As we have discussed in previous posts, two of the biggest trends in employment law these days are FLSA lawsuits for minimum wage and overtime filed by cheerleaders and interns.  These two groups of people have a lot in common: they’re often young, working extremely hard for little or no pay, hoping that their experience will translate into connections for future paying work and passionate about their industries.  Another element they share is the widespread assumption until one or two years ago that, for many of these reasons, they did not deserve to be paid minimum wage or overtime.  There are of course many legitimate, educational and well-paying jobs in both fields, but there is also a huge opportunity for companies to take advantage of these young, inexperienced workers desperate to get out into the real world.

Cheerleaders have filed suit against some of the best known sports teams in the country, including the Oakland Raiders, the Tampa Bay Buccaneers, the Buffalo Bills, the Cincinnati Bengals and the New York Jets.  Some of these cases have already settled: the Bengals settled for over $250,000.00, the Buccaneers for over $800,000.00 and the Raiders for $1.25 million.  The Bills have disbanded their cheerleading program altogether. The information about working conditions revealed as a result of these actions prompted the state of California to pass a law requiring cheerleaders to be paid like any other hourly employees. New York may pass similar legislation shortly. A side effect of these lawsuits is the public exposure of team handbooks containing the voluminous and often ridiculous rules that control every possible detail of cheerleaders’ appearance.

Meanwhile, interns have banded together in almost every industry imaginable to fight for their rights to fair pay, from media and publishing to modeling and fashion.  Internship wages is especially complicated because until this wave of lawsuits, there was almost no caselaw on the issue.  The case most commonly cited in discussions of internship wages was a 1947 Supreme Court case about training apprenticeships for railroad workers.  In the past year, district courts have begun ruling on whether particular groups of interns are entitled to FLSA protection.  The results, of course, were mixed.  One court found that interns who worked for Fox Searchlight Pictures on movies such as “Black Swan” and “500 Days of Summer” should have been paid minimum wage and overtime because they essentially performed the work of regular employees and received little education, special skills or benefits that they could not have obtained in any office job. Another court came to the opposite conclusion about interns employed by the Hearst magazine conglomerate. The Second Circuit Court of Appeals took up the question and ruled that the lower courts had not decided the cases on the right grounds and that the fundamental question should be whether the intern or the employer is the “primary beneficiary” of the internship. Since that time, the interns have requested a re-hearing before a full panel of all the judges on the Second Circuit.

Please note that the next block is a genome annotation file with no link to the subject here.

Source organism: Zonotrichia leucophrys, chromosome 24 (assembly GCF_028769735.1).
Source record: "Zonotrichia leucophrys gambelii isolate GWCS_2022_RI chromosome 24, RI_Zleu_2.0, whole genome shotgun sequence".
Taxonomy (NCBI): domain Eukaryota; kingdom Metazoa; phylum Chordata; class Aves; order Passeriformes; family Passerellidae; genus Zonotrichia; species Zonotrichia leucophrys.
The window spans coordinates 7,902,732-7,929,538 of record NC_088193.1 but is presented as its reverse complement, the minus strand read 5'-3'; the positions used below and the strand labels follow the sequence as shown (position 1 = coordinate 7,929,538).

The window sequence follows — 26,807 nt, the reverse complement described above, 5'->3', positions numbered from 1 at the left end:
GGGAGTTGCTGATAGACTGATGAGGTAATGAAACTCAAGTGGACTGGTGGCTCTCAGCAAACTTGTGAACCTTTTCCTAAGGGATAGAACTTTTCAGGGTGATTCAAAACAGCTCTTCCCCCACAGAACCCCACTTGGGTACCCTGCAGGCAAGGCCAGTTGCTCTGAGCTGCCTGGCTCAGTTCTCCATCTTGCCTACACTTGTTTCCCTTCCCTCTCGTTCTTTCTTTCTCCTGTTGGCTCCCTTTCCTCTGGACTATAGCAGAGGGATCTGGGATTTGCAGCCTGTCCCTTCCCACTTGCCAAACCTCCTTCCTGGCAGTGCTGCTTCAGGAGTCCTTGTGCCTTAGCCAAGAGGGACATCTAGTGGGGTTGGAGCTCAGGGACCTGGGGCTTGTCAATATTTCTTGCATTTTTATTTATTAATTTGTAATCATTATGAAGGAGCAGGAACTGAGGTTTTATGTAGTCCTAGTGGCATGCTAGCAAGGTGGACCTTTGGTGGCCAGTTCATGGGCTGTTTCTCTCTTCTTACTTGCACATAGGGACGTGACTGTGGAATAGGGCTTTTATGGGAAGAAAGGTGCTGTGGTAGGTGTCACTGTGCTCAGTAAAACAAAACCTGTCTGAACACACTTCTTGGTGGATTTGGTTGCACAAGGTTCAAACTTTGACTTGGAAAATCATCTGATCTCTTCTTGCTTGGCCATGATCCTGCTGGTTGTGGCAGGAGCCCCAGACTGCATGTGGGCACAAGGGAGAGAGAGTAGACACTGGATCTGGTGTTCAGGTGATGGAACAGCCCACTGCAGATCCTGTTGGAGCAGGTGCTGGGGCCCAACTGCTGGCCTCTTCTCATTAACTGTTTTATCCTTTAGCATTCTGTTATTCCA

Although the relevant caselaw may not be not completely clear at this time, already plaintiffs have started realizing major gains.  Actions are settling for millions of dollars.  For example:

  • NBC settled with interns who worked on Saturday Night Live and other television shows for $6.4 million.  Like many interns, the plaintiffs performed tasks such as filling out paperwork for show guests, filing papers, processing cash envelopes, running errands, assisting at shoots, researching ticket prices and communicating with tour agencies.
  • Magazine publisher Condé Nast settled with interns on W Magazine, the New Yorker and other magazines for $5.8 million.  These interns had similar duties, including packing and unpacking accessories, running errands, responding to e-mails, proofreading and line-editing and filling out paperwork—and were paid an average of $1 per hour or less.
  • Television giant Viacom recently settled a lawsuit with interns who worked at TV channels including MTV, BET, Comedy Central and Nickelodeon.  Depending on the participation by eligible interns, the settlement could be worth up to $7.2 million.

These lawsuits are not unlike the swell of exotic dancer cases that have been filed over the past several years.  Like interns and cheerleaders, there had been a longstanding assumption that exotic dancers did not need to be paid regular wages.  The argument of strip clubs was that these dancers were “independent contractors” and that therefore the clubs could force them to work for tips only.  However, clubs typically subject exotic dancers to extensive control, from the precise types of outfits they can wear and the ways they must interact with patrons to the lengths of their shifts and the number of days they are required.  Dancers have very little investment in the clubs and have no input over their operations.  Almost every court to examine the issue has decided that exotic dancers are regular employees who are entitled to minimum wage and overtime, not independent contractors.

At Pelton Graham, we hear often from our clients that employers justify failing to pay correctly because “That’s how it’s always been done” and “Employees are lucky to have a job.”  Frequently our clients do not even know that there are federal and state laws that guaranteeing that many types of workers must be paid minimum wage and overtime or that they are among the types of workers protected.  The fact that an illegal policy has always been in place does not make it right or legal.

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